I will be leaving my leased condominium in Toronto, Canada for three weeks on 1 Feb. 2019. In cold weather, my window and balcony door sills have pools of water on the floor that sometimes pour into my hardwood floor, much more wringing than the pictures beneath. When I'm here, I sop them up myself. I don't have anyone who can come into my unit daily to soak up.

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Towels don't feel that efficacious to me. Won't they stay water-logged?

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  • 7
    There will likely be much less condensation than usual when you're away. A major source of the moisture is your own breath (as well as any pets and plants).
    – TooTea
    Jan 30, 2019 at 21:02
  • 4
    And your showers, and your cooking. And your humidifier if equipped. Outside air is actually quite dry. Jan 31, 2019 at 0:45

4 Answers 4

  1. Turn on a fan to circulate the air which will remove some of the excess moisture by evaporation.
  2. Change the HVAC filter. A dirty filter will impede air flow.
  3. Turn on the HVAC. This not only cools/heats the room, but also removes humidity.
  4. Get yourself a dehumidifier.

I agree with tootea our breath is a huge amount of the moisture, next showering and cooking, you won't be doing any of that. Turning the heat down will also help you just need to keep things warm, open up cabinets with plumbing and turn the heat down to 50f maybe lower enough to prevent any pipes from freezing but the lowest temp should also help.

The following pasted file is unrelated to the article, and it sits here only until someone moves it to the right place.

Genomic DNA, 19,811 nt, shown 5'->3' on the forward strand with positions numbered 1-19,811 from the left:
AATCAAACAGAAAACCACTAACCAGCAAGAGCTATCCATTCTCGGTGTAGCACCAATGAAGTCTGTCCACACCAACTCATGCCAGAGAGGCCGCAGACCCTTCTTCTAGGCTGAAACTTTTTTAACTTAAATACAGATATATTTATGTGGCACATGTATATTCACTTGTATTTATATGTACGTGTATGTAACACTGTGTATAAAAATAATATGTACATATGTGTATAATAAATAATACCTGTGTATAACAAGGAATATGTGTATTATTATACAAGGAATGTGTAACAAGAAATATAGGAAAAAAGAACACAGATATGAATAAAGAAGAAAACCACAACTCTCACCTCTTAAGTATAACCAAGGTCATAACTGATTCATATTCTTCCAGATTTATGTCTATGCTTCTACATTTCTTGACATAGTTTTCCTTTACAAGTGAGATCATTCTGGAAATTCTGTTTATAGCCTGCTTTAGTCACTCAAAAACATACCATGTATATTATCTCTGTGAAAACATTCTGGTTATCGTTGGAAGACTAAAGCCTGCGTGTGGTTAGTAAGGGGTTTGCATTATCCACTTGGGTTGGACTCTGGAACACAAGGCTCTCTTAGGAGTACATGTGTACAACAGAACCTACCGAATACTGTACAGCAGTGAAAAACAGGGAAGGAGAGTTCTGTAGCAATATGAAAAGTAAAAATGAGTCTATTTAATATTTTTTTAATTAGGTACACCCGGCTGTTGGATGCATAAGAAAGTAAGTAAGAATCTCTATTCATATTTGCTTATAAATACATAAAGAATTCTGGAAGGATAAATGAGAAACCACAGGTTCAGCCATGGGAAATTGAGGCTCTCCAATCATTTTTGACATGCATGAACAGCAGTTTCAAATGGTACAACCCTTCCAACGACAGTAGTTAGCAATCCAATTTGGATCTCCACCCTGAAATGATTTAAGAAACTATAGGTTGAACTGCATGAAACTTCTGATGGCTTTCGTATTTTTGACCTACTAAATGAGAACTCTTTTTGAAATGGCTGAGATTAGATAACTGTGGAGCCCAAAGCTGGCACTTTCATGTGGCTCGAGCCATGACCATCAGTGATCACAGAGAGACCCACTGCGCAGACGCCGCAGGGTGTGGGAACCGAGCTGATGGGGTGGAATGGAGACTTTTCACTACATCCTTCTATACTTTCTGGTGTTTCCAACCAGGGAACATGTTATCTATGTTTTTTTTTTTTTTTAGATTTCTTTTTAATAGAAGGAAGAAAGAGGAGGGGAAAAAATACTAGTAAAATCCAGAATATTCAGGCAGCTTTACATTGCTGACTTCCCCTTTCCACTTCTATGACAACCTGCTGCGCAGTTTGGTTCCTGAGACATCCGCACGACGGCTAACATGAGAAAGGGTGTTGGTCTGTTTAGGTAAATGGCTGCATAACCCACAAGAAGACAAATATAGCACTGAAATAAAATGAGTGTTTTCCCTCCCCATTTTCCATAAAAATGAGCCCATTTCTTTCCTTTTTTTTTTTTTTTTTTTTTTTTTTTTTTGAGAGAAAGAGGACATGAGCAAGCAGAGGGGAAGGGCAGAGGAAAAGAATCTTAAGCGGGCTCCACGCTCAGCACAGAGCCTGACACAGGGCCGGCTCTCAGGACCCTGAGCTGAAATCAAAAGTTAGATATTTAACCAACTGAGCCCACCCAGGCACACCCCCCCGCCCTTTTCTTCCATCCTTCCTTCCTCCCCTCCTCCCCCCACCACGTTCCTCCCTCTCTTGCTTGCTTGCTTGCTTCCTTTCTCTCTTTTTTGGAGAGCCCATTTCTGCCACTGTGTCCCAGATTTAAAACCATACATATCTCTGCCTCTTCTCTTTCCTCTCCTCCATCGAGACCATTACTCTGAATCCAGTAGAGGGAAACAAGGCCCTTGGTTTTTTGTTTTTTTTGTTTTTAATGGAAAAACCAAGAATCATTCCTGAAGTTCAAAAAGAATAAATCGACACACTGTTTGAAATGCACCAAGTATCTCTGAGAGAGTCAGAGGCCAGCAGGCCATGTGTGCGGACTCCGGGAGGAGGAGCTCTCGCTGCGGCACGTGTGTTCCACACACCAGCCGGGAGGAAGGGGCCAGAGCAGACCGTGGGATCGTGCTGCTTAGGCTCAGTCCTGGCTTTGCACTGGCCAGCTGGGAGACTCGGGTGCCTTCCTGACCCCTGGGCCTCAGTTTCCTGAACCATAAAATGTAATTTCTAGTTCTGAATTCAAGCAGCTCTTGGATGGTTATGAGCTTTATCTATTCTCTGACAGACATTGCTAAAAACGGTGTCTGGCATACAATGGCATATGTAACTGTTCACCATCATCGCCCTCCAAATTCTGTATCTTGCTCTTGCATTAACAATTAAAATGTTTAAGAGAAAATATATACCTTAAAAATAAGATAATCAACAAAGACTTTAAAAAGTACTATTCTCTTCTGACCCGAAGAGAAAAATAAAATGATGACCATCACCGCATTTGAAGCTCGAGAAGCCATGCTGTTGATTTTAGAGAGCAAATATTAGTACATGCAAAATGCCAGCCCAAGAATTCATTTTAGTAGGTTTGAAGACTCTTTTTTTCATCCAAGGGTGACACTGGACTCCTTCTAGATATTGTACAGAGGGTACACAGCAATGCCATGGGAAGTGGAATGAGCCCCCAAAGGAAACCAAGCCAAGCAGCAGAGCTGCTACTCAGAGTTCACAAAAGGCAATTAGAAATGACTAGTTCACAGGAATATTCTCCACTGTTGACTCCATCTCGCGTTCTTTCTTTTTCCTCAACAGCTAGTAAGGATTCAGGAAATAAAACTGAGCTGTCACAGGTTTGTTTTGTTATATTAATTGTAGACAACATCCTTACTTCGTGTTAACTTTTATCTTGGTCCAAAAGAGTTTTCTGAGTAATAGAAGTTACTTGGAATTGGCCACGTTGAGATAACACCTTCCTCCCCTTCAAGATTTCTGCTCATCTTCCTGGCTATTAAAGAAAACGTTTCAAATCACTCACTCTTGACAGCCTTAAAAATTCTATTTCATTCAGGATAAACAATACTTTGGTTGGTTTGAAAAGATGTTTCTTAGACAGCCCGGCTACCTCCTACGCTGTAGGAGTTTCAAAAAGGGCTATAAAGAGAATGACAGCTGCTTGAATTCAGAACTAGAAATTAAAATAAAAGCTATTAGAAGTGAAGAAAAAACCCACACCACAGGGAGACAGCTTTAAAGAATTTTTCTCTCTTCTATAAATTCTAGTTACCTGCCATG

1. Turn off your furnace's humidifier. Because adding water to the air will cause this.
  2. Get rid of the humans. Their breathing, bathing and cooking add moisture.

Between the two, they are the source of this.

The deal is that relative humidity is a different thing than absolute humidity. The difference is, warm air can hold a lot more moisture than cold air.

You are heating your air, greatly increasing its capacity for moisture. You are then adding moisture by breathing, bathing, cooking, or by running a humidifier if your furnace is equipped with one. That greatly increases the absolute humidity in the air, and it can hold a lot because it's warm.

Then, the warm air gets near the window, and chills due to contact with the window. This now-colder air has less capacity to hold moisture, it is driven above 100% humidity so it must condense.

Your house slowly interchanges air with outside through normal leaks (that's why you don't get CO2 poisoning) and it ejects warm, humid air, and intakes subzero, fantastically dry air. Newer homes are much less leaky.

In this case you only want to heat your home enough to keep the pipes from freezing, and you want enough exchange to eject your wet air and admit cold, very dry air. With you not adding any new moisture, window condensation should stop happening.


My old mobile home windows had terrible condensation, some would frost over completely between the glass. I started with sealing my windows every fall with the Duck brand interior window kits, but the real kicker was when I discovered if I took a small plastic cup half filled with driveway (rock)salt and place it between the glass panes, it would stop the moisture build up and the drafts, some windows required 2 or 3 cups half filled with salt. I eventually got new windows and never had to play with plastic again.

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